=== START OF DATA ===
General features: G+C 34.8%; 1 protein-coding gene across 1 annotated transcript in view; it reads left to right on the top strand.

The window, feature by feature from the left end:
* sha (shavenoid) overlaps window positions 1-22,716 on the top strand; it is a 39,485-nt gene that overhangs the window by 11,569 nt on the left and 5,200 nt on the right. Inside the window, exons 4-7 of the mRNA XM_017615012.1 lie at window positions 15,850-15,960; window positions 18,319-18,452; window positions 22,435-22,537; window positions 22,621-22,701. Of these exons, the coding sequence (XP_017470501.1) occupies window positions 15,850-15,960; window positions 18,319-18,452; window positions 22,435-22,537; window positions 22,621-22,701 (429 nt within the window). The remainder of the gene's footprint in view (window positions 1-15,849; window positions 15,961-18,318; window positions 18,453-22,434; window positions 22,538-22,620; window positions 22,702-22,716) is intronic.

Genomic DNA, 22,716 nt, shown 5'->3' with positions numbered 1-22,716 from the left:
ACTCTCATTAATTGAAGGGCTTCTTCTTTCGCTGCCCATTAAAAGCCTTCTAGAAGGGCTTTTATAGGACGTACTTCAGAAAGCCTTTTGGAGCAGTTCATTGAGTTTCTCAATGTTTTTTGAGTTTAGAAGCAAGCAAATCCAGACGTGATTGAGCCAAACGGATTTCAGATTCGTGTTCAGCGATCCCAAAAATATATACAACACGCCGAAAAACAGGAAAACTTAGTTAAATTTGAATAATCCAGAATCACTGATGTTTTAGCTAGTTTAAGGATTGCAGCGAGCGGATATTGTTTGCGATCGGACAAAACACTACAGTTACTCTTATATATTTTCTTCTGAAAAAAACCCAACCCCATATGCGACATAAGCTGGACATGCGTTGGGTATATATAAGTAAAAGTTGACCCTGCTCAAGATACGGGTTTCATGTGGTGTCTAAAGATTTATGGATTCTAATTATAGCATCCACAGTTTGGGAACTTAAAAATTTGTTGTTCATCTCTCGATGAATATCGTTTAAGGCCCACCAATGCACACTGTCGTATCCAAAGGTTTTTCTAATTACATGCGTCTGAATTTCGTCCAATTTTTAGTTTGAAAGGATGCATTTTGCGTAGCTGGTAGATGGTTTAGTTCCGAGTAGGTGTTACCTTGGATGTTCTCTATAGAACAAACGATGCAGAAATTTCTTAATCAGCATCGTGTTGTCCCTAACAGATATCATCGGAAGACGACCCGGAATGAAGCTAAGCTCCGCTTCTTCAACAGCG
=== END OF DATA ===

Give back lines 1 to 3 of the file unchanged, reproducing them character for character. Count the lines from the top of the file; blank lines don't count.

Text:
General features: G+C 34.8%; 1 protein-coding gene across 1 annotated transcript in view; it reads left to right on the top strand.

The window, feature by feature from the left end:
* sha (shavenoid) overlaps window positions 1-22,716 on the top strand; it is a 39,485-nt gene that overhangs the window by 11,569 nt on the left and 5,200 nt on the right. Inside the window, exons 4-7 of the mRNA XM_017615012.1 lie at window positions 15,850-15,960; window positions 18,319-18,452; window positions 22,435-22,537; window positions 22,621-22,701. Of these exons, the coding sequence (XP_017470501.1) occupies window positions 15,850-15,960; window positions 18,319-18,452; window positions 22,435-22,537; window positions 22,621-22,701 (429 nt within the window). The remainder of the gene's footprint in view (window positions 1-15,849; window positions 15,961-18,318; window positions 18,453-22,434; window positions 22,538-22,620; window positions 22,702-22,716) is intronic.